Energy tax policy and regulation – what they are and what they should be – are the critical issues for the Presidential candidates, diverse energy experts agreed.
As with the candidates themselves, that was pretty much the end of the agreement in a Washington debate hosted by the American Petroleum Institute (API) Vote4Energy campaign. The experts split, politely, over what’s happening now and what that portends for the future, 40 years after the first oil embargo shocked Americans into paying attention to energy.
API President/CEO Jack Gerard argued that the federal government should “not pick winners and losers” but should let market forces decide what technologies and energies to use.
Gerard rejected Obama administration claims that some tax benefits available to oil and natural gas producers amount to subsidies. The tax provisions involved are normal business deductions, he said.
Kevin Smith, CEO of SolarReserve, said – hold on, there. When an oil pipeline is built, the owner gets to depreciate 50% of its cost in the first year. When SolarReserve builds a solar facility, it gets to depreciate only 30%.
Moreover, Smith said, there are no expiration dates on long-standing tax code provisions benefitting the oil and gas industries, while renewables are given subsidies with expiration dates every few years.
Level Playing Field?
“The crux is, we did pick winners and losers,” Smith said, but the US made choices 75 years ago to benefit coal and 50 years ago for oil. Now, new cleaner industries are being told “you have to compete,” he said.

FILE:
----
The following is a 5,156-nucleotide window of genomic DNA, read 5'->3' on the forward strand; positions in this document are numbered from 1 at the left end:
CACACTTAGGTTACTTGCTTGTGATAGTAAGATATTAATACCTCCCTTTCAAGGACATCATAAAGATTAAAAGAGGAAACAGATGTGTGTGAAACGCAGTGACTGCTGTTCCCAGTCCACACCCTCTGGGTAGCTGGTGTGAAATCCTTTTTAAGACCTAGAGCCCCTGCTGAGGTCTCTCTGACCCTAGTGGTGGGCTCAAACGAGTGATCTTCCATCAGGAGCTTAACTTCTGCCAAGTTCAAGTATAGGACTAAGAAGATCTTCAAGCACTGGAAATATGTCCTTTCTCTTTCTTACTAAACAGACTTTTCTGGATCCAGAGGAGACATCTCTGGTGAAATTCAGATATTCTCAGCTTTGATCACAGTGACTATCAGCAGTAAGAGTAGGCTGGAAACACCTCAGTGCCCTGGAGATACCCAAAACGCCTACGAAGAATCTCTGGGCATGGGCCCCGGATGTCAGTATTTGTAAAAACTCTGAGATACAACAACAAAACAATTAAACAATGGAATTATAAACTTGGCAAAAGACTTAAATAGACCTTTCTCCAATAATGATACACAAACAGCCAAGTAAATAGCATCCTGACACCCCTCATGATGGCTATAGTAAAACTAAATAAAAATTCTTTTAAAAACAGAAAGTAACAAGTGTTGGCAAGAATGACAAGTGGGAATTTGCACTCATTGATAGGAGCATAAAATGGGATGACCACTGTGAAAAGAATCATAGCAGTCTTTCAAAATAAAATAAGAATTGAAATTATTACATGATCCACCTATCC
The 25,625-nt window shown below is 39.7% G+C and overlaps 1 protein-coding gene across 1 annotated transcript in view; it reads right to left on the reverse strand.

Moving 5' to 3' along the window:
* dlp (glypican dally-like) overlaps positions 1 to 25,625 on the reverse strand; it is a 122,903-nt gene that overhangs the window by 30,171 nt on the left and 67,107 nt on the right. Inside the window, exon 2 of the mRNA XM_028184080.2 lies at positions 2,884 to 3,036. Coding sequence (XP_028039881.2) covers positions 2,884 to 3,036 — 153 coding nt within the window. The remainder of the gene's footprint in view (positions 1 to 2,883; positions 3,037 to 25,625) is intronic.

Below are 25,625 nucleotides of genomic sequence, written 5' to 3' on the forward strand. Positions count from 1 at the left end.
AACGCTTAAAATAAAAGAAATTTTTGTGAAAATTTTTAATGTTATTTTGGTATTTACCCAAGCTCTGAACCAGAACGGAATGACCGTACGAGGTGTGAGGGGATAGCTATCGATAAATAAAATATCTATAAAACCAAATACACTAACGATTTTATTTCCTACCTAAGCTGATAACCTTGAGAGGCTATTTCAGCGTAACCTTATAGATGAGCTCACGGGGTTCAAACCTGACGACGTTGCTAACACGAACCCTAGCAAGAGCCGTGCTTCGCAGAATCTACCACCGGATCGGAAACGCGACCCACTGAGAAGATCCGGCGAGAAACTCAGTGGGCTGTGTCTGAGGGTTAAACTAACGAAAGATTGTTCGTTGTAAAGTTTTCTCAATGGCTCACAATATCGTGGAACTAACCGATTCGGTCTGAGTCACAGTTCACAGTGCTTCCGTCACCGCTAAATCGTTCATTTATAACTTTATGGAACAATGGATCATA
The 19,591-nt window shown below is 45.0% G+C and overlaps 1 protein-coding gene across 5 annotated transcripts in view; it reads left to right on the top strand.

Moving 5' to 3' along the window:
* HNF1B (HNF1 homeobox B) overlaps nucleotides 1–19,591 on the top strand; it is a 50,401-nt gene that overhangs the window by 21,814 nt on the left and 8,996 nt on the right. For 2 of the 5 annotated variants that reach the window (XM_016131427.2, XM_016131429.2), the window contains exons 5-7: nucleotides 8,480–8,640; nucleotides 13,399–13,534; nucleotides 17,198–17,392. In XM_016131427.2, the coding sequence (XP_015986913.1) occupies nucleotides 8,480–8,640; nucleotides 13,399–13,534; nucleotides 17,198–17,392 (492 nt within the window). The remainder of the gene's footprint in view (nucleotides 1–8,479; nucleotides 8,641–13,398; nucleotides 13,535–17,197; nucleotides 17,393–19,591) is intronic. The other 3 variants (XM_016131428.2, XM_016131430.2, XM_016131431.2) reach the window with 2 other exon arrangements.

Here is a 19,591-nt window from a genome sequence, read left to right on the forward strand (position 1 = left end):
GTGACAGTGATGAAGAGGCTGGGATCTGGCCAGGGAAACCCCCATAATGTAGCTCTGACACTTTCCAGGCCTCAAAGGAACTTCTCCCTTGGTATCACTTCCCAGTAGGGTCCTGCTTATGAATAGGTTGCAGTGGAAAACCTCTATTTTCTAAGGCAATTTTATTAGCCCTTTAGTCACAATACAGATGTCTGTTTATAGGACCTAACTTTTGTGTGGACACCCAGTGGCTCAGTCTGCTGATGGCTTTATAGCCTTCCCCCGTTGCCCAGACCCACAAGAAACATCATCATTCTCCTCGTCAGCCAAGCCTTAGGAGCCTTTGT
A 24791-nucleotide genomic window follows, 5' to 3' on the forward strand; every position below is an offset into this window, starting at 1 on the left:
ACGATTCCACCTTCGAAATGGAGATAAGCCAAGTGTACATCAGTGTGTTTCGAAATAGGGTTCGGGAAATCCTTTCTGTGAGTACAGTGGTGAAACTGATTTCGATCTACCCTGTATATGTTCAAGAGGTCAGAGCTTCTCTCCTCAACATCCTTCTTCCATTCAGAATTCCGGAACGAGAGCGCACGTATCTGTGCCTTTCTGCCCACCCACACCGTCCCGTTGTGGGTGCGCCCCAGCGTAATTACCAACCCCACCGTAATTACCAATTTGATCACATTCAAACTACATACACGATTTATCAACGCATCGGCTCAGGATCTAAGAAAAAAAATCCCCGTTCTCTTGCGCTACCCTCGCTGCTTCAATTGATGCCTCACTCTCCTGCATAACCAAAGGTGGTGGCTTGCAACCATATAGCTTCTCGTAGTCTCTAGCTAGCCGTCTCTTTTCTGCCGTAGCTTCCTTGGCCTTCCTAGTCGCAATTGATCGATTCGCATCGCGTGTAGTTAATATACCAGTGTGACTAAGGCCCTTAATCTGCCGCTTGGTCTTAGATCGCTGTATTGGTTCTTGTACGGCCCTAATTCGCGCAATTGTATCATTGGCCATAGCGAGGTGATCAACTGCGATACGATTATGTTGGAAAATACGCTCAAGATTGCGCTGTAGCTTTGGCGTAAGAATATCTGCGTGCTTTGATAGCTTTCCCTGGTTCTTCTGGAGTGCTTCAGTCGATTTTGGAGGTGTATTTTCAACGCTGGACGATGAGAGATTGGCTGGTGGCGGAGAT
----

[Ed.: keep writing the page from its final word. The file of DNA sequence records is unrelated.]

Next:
Frank Verrastro, Senior Vice President, Center for Strategic & International Studies, said, “There was a good reason” years ago to craft the tax and other laws involved, but now it is difficult to change anything when so much competitive infrastructure is built based on those laws.
Speakers agreed enormous private investment will be needed in the near future for energy infrastructure and innovation, but Verrastro cautioned that private investment occurs only in a high-market-price environment.
API Vice President Kyle Isakower said private investment is held back by uncertainty over taxes and regulation. He said the industry is not looking to “relax” regulation, as other speakers suggested, but thinks drilling should continue to be regulated only by the states. Isakower said the industry concern is “additional, duplicative regulation.”
Verrastro said he endorsed state regulation, “but we see communities struggling” with the impacts of hydraulic fracturing. He suggested there may be a role for federal “performance-based” regulation.
Gerard called existing state regulation “robust,” while Smith said he had worked on nuclear, natural gas, wind and solar generating facilities and couldn’t believe how relatively undemanding some drilling regulation is.
Gerard said oil prices are high in part due to the Obama administration’s environmental rules and limiting access to federal lands for energy companies, whether oil, gas or coal. Presidents can’t change world energy demand, but they can affect supply, he said.
Smith said expanding demand from emerging economies like China and India “will dwarf whatever we do.” Moreover, he said, “If gas were $10, there would be a big rush to drill no matter what the regulatory hurdles.”
Gerard said the coal industry is suffering due to the Obama administration’s opposition to some coal mines and new environmental limits.
Smith said it’s the low price of natural gas, not government regulation, that’s undermining the economics of coal.